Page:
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The Role of Pharmacists in Addressing Disparities in Care


Brand Insights - Thought Leadership | Paid Program

Strategies aimed at improving patient access and adherence.

As key members of the patient care team, pharmacists have a unique opportunity to address the disparities in healthcare that have been exacerbated by the ongoing COVID-19 pandemic. Although the current public health crisis has highlighted the extent to which multiple populations experience increased incidence of illness, morbidity, and death, the differences in access, usage, quality, and outcomes have been building for decades. The US has historically seen differences in health outcomes among certain socioeconomic, racial, and ethnic groups.

The reasons for these disparities can be traced back to several factors, including social disadvantages that impact health outcomes and the corresponding failure of health systems to respond to these needs; poor access to affordable, high-quality healthcare; lack of transportation and high out-of-pocket specialist costs that lead to constrained decision-making; racial, ethnic, and implicit bias; and differences among healthcare organizations, geographic areas, and providers.1 Since the onset of the pandemic, these factors have continued to have an even greater influence on patient outcomes, especially those related to social disadvantages.

A significant driver of COVID-19 disparities is the disproportionate number of racial and ethnic minorities who are essential workers in grocery and retail stores, healthcare facilities, factories, restaurants, public transportation, and farms. These employees often work in close contact with the public and other workers, are unable to work from home, and frequently have no access to sick leave benefits, putting this population at significant exposure to the virus. Because of lower high school completion rates and unequal access to high-quality education and college, these groups have also been affected by the unstable job market and have less flexibility to leave jobs that carry high risk of COVID-19 exposure, increased financial pressure to work when sick, and higher reliance on public transportation.

Minority populations also face disparities outside of the workplace. Racial and ethnic minorities currently face disproportionate rates of unemployment, leading to eviction and shared housing, both of which result in crowded living conditions that may challenge isolation and social distancing.2-4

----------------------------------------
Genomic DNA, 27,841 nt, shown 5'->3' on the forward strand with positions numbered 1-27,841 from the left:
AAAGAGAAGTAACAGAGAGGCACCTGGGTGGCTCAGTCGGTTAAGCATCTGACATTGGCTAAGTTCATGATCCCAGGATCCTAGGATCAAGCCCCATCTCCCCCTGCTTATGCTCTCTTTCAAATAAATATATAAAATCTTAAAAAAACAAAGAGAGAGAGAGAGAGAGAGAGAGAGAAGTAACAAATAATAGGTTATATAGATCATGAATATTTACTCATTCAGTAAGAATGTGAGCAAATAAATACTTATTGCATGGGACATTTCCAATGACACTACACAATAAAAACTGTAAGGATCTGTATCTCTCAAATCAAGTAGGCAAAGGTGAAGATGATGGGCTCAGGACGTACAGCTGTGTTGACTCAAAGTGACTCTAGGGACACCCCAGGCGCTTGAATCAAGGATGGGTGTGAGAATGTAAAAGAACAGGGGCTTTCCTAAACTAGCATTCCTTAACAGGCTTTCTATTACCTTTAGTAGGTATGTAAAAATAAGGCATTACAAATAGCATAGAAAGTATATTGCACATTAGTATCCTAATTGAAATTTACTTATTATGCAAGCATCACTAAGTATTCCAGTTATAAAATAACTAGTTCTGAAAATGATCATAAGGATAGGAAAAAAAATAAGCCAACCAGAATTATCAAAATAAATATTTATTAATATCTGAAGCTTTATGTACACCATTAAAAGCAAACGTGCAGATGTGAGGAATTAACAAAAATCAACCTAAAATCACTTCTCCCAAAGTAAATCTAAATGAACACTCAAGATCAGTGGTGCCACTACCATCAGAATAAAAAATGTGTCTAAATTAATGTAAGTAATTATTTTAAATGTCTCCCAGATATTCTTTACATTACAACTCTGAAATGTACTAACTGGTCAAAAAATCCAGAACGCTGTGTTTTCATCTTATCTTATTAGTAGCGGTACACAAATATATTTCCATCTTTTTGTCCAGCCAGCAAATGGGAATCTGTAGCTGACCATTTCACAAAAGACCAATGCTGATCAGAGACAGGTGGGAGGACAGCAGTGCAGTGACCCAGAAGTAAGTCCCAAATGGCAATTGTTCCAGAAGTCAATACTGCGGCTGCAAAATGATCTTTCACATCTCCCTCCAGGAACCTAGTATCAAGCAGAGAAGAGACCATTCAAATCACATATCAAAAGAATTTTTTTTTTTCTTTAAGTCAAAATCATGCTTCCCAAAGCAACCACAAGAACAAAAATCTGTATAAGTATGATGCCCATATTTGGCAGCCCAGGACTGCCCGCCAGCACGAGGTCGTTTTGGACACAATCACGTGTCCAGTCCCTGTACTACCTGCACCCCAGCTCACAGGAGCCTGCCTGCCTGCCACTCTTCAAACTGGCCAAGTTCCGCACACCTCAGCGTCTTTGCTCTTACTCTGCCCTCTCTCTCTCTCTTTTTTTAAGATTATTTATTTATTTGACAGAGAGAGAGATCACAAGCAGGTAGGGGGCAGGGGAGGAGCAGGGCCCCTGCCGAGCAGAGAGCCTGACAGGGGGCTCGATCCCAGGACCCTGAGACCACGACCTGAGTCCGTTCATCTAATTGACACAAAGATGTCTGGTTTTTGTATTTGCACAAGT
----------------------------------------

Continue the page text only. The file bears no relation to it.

While the responsibility of responding to these needs reaches across the entire healthcare system, Pharmacy Times Continuing Education™ (PTCE) believes that pharmacists have an important role to play in addressing the disparities that impact so many Americans. More than 90% of people in the US live within five miles of a community pharmacy and visit their pharmacists 12 times more frequently than their primary care physician,­3 placing pharmacists on the frontlines of patient care. This position offers pharmacists the ability to impact the racial and socioeconomic groups disproportionately affected by the COVID-19 pandemic through strategies aimed at improving access and adherence.

Pharmacies can offer many services, including dedicated private computer access outside of the pharmacy to increase the availability of telehealth; delivery and curbside or drive-thru pick-up for easier access to prescriptions; and drive-thru and curbside COVID-19 testing, vaccinations, and point-of-care testing. Pharmacists can coach patients toward better adherence by recommending simplified medication regimens and deprescribing when appropriate; implementing 90-day supplies, setting up refill alerts and medication synchronization processes; and with education on diet and exercise routines.5,6

At PTCE, we understand the challenges pharmacists are facing as they address the many disparities that affect their patients. We are continually seeking ways to support learners through the education that we provide. In the coming months, we will introduce a COVID-19 curriculum to support pharmacists in administering the vaccine, while empowering them to improve outcomes and ensure health equity for at-risk populations.


1. Fiscella K, Sanders MR. Racial and Ethnic Disparities in the Quality of Health Care. Annu Rev Public Health. 2016;37:375-394.

2. Health Equity Considerations and Racial and Ethnic Minority Groups. CDC. cdc.gov/coronavirus/2019-ncov/community/health-equity/race-ethnicity.html

3. Double Jeopardy: COVID-19 and Behavioral Health Disparities for Black and Latino Communities in the US. SAMHSA. samhsa.gov/sites/default/files/covid19-behavioral-health-disparities-black-latino-communities.pdf

4. McNeely CL, et al. Social Determinants and COVID‐19 Disparities: Differential Pandemic Effects and Dynamics. World Medical and Health Policy. 2020;12(3):206-217.

5. Kennedy A. COVID-19 Pandemic and Adherence to Therapy: What Can Pharmacists Do? pharmacytimes.com/news/covid-19-pandemic-and-adherence-to-therapy-what-can-pharmacists-do

6. Strand MA, et al. Community Pharmacists’ Contributions to Disease Management During the COVID-19 Pandemic. Prev Chronic Dis. 2020;17:E69.